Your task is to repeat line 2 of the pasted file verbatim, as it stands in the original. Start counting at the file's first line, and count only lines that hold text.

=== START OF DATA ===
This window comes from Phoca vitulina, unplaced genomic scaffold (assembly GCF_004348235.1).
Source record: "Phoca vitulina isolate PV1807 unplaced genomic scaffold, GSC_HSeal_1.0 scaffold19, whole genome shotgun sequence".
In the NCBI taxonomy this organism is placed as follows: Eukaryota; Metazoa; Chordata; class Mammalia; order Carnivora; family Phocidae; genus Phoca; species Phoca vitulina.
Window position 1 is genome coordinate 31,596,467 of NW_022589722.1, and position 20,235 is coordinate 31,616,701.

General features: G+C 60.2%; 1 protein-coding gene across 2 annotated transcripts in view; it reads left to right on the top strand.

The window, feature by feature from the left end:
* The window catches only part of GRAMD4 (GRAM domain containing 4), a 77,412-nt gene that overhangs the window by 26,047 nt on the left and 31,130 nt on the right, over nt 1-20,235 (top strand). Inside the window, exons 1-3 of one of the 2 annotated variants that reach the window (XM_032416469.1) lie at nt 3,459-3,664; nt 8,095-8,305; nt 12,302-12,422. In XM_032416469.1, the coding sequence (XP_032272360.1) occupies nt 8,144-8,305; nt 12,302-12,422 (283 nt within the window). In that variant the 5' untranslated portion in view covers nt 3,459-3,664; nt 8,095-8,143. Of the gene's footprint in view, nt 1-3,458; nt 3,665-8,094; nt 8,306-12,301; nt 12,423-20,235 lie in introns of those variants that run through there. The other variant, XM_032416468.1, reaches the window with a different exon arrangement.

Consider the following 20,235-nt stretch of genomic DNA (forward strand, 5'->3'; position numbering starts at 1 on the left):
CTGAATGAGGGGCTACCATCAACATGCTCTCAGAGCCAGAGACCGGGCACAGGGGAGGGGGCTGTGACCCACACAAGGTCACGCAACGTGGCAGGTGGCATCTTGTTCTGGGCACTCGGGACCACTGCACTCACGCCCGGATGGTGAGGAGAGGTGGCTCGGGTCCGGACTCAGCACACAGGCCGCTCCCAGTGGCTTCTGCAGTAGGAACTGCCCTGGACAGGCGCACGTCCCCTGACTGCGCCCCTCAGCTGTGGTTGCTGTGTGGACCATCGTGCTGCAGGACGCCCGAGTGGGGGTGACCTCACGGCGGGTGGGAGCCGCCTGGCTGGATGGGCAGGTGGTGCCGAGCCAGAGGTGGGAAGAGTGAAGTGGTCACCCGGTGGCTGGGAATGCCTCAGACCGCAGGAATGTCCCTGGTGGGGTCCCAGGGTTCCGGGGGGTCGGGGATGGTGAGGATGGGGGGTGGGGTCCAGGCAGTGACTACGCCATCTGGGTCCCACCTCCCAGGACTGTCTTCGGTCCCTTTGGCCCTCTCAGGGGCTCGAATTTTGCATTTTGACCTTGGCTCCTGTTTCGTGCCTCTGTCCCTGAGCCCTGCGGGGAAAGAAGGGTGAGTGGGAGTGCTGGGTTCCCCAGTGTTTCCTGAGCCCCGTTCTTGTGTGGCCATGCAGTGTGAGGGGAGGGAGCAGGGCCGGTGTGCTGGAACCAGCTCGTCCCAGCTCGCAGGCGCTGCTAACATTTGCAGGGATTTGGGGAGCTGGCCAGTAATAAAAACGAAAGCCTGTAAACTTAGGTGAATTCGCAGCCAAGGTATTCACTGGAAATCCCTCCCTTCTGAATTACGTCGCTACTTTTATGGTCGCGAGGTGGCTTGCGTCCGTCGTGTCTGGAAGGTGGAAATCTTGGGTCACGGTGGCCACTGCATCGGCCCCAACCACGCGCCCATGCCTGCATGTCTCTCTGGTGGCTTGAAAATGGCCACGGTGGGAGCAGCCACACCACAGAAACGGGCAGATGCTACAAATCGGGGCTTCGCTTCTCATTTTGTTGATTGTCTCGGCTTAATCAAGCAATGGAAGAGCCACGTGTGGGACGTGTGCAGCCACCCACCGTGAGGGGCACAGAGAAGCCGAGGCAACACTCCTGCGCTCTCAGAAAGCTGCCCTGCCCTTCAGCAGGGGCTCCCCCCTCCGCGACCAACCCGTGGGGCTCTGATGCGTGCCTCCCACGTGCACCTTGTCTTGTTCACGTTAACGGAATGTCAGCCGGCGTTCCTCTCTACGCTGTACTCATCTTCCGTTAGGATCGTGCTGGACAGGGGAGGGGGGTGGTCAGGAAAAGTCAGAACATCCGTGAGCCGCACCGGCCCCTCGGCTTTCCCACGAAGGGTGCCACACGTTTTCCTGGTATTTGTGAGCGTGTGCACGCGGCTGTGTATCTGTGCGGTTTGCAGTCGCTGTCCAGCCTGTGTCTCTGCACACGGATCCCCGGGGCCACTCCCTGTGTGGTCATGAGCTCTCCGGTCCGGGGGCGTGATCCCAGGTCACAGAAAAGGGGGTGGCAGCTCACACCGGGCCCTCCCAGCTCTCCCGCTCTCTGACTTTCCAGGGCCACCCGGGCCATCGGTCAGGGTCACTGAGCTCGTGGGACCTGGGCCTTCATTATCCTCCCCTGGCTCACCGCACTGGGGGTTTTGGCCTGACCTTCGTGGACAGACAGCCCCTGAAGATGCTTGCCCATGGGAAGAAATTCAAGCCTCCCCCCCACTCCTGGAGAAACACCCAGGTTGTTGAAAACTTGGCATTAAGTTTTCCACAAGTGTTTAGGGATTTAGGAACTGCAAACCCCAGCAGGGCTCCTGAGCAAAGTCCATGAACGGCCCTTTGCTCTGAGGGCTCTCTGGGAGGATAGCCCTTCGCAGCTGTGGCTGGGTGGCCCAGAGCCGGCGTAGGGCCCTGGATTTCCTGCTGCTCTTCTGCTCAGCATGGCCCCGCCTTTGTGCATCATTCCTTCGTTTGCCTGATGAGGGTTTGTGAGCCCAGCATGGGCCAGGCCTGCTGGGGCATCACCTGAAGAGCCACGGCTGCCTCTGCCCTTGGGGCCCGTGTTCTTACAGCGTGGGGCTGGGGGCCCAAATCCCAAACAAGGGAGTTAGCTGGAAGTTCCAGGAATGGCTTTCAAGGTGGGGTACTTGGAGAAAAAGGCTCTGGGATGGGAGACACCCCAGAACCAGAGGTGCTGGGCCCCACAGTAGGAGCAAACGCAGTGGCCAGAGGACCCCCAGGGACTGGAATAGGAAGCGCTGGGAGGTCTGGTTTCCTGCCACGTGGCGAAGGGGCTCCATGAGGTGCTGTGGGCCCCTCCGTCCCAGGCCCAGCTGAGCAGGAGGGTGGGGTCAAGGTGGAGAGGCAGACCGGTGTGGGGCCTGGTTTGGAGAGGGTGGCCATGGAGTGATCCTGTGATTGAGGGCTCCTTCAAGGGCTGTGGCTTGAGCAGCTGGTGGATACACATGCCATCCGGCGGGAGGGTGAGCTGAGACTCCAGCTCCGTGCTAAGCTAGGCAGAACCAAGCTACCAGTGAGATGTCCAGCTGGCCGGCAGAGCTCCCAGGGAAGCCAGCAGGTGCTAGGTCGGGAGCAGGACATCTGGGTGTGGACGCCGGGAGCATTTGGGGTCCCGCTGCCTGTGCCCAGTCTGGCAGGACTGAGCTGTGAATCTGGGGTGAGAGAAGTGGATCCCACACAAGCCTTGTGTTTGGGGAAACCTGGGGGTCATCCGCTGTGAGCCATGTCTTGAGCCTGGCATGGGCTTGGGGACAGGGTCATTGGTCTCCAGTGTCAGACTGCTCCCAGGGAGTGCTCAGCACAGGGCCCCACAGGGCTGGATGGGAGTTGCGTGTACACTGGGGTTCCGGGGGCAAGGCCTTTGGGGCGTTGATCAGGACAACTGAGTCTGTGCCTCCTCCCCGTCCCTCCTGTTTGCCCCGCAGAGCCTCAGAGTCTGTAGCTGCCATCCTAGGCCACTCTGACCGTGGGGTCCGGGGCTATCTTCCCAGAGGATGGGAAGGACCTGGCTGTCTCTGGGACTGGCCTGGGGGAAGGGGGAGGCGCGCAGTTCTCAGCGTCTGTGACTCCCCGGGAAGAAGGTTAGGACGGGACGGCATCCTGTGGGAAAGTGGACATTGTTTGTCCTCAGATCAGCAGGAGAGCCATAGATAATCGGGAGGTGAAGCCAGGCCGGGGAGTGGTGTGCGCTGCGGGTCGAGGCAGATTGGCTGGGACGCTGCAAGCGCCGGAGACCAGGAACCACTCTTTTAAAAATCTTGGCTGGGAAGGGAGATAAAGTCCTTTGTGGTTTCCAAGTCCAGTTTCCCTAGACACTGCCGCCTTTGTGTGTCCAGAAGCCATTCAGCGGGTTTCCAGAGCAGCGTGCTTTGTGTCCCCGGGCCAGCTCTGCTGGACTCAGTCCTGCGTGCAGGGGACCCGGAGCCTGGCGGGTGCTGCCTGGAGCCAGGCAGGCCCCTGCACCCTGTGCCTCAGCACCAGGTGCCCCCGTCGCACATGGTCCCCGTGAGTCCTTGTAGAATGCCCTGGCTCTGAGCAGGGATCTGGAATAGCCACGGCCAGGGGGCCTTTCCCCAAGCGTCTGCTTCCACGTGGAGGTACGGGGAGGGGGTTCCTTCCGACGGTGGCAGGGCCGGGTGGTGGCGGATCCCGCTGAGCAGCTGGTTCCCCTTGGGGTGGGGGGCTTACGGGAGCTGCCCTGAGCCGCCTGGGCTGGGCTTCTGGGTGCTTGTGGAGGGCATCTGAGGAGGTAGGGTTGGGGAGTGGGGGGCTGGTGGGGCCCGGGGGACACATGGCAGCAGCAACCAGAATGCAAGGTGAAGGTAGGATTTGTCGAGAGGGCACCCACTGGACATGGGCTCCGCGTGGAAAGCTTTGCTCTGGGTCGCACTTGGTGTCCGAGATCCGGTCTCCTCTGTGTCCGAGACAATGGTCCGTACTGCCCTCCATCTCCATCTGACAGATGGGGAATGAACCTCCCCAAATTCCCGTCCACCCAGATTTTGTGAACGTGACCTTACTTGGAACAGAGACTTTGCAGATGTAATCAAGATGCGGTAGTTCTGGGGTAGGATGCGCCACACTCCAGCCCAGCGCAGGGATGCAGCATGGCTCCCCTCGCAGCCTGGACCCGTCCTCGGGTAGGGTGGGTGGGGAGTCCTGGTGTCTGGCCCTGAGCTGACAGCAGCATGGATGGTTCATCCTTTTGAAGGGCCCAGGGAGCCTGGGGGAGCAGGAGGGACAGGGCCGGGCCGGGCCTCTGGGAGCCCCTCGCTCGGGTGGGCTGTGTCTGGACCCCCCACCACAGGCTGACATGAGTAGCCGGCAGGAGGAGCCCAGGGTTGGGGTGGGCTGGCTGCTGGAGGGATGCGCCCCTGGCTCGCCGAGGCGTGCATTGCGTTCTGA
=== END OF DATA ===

Source record: "Phoca vitulina isolate PV1807 unplaced genomic scaffold, GSC_HSeal_1.0 scaffold19, whole genome shotgun sequence".